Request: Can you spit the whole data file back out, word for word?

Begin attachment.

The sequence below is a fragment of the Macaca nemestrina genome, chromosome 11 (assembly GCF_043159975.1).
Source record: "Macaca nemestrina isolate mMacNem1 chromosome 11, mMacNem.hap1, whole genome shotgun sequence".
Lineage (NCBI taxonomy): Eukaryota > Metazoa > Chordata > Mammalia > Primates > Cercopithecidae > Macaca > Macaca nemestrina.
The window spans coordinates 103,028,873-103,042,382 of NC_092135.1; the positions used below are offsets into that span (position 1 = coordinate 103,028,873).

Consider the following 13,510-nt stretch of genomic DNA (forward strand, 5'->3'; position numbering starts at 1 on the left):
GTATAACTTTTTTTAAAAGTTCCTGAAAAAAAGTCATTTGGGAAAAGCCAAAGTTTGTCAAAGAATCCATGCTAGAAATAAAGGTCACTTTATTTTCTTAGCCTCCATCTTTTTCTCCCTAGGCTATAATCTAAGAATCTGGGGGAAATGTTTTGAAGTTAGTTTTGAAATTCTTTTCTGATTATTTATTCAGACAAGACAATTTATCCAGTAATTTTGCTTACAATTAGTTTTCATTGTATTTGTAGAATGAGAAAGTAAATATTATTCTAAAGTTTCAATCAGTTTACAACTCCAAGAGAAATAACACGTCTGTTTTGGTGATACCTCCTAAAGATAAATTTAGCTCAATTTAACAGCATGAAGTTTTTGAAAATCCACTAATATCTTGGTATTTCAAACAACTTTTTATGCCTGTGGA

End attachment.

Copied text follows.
The sequence below is a fragment of the Macaca nemestrina genome, chromosome 11 (assembly GCF_043159975.1).
Source record: "Macaca nemestrina isolate mMacNem1 chromosome 11, mMacNem.hap1, whole genome shotgun sequence".
Lineage (NCBI taxonomy): Eukaryota > Metazoa > Chordata > Mammalia > Primates > Cercopithecidae > Macaca > Macaca nemestrina.
The window spans coordinates 103,028,873-103,042,382 of NC_092135.1; the positions used below are offsets into that span (position 1 = coordinate 103,028,873).

Consider the following 13,510-nt stretch of genomic DNA (forward strand, 5'->3'; position numbering starts at 1 on the left):
GTATAACTTTTTTTAAAAGTTCCTGAAAAAAAGTCATTTGGGAAAAGCCAAAGTTTGTCAAAGAATCCATGCTAGAAATAAAGGTCACTTTATTTTCTTAGCCTCCATCTTTTTCTCCCTAGGCTATAATCTAAGAATCTGGGGGAAATGTTTTGAAGTTAGTTTTGAAATTCTTTTCTGATTATTTATTCAGACAAGACAATTTATCCAGTAATTTTGCTTACAATTAGTTTTCATTGTATTTGTAGAATGAGAAAGTAAATATTATTCTAAAGTTTCAATCAGTTTACAACTCCAAGAGAAATAACACGTCTGTTTTGGTGATACCTCCTAAAGATAAATTTAGCTCAATTTAACAGCATGAAGTTTTTGAAAATCCACTAATATCTTGGTATTTCAAACAACTTTTTATGCCTGTGGA